4star.jpg Animals and Wildlife

As one of the largest predators left in Britain, the fox is captivating: a comfortably familiar figure in our country landscapes; an intriguing flash of bright-eyed wildness in our towns. Yet no other animal attracts such controversy, has provoked more column inches or been so ambiguously woven into our culture over centuries, perceived variously as a beautiful animal, a cunning rogue, a vicious pest and a worthy foe. As well as being the most ubiquitous of wild animals, it is also the least understood. Here Lucy Jones investigates the truth about foxes – delving into fact, fiction, folklore and her own history with the creatures. Discussing the debate on foxes, Jones asks what our attitudes towards foxes says about us, and our relationship with the natural world. Full Review

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Review of

My First Animals by Aino-Maija Metsola

4star.jpg Animals and Wildlife

Get used to two simple words if you have a child, What's That? You will hear it over and over and over again. If you are lucky they are pointing at something that you actually know – chair, hat, my sense of regret. Sometimes they will point at something that is not too familiar. Here the parental practice of making something up comes into play – it's a bird type thing. Books that show images of items, colours or animals may seem a little dull to an adult, but to a toddler learning about the world, they are a who's who of what's that. Full Review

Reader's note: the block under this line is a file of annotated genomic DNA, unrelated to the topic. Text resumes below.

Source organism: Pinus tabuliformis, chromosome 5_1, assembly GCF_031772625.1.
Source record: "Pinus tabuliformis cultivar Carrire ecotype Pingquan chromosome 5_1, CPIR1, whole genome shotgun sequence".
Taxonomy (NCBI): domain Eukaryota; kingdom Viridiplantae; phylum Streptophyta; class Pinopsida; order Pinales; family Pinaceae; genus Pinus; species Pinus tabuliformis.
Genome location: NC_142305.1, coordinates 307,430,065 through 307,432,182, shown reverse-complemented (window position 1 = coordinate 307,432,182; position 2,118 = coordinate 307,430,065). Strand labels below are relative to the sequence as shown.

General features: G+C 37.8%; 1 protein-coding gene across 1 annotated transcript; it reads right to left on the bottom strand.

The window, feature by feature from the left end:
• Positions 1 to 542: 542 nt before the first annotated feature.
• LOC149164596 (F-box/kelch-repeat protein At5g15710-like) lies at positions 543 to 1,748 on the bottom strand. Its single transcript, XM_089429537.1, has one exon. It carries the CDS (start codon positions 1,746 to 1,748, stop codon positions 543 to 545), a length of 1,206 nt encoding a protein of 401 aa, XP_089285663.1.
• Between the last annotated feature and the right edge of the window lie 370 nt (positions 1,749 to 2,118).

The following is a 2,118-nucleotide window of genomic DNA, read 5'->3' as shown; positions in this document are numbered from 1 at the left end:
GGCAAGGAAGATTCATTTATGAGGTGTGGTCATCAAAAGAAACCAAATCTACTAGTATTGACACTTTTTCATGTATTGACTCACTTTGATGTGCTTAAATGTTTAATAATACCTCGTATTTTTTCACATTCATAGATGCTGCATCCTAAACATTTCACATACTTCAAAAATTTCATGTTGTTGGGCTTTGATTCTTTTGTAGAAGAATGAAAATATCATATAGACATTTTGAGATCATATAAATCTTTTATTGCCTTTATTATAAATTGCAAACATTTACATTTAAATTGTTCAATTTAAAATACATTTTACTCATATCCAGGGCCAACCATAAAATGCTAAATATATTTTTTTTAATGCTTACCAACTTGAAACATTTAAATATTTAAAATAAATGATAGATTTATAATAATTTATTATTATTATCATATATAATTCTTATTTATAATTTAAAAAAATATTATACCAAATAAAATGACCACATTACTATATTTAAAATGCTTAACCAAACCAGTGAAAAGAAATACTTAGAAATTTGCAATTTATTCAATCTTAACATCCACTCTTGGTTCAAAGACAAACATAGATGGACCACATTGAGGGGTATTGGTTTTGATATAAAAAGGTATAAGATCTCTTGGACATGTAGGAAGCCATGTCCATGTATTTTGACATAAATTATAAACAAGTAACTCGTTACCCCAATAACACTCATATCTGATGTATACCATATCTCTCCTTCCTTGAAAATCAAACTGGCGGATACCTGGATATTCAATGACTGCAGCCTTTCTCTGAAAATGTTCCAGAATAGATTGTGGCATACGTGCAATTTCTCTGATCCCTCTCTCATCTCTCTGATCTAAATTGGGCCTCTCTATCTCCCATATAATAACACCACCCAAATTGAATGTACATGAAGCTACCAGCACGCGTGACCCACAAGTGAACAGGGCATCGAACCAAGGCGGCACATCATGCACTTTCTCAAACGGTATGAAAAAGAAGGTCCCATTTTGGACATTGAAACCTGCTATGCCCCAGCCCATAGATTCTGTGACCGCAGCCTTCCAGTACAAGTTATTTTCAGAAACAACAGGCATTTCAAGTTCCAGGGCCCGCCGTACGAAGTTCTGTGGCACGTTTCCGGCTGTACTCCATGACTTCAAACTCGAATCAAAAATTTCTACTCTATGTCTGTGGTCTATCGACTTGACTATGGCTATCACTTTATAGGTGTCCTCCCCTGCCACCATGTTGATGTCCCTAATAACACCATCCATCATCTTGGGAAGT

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Review of

Amazing Animal Babies by Chris Packham and Jason Cockcroft

3.5star.jpg Animals and Wildlife

Many children love animals, but they love baby animals even more. Would you rather watch a dog or watch a puppy? A cat or a kitten? A meerkat or a smaller meerkat? The answer is a no brainer to most children who enjoy the wide-eyed stumbling of youth that is not dissimilar to their own. However, someone needs to give them the facts about baby animals and who better than wildlife presenter Chris Packham? Full Review

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Review of

Pairs in the Garden by Smriti Prasadam-Halls and Lorna Scobie

4star.jpg Animals and Wildlife

Pairs in the Garden is a fun book/game hybrid for little fingers into creepy crawlies. It's a lift-the-flap book with a difference, because not only do you get to see what's underneath, you then must see if you can find a matching pair on the same page. But beware! You cannot just use the process of elimination because there are 7 flaps on each page, but only 3 pairs to find. One poor creature is all alone with no partner. Full Review

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Review of

Knowledge Encyclopedia: Animal! by DK

4.5star.jpg Animals and Wildlife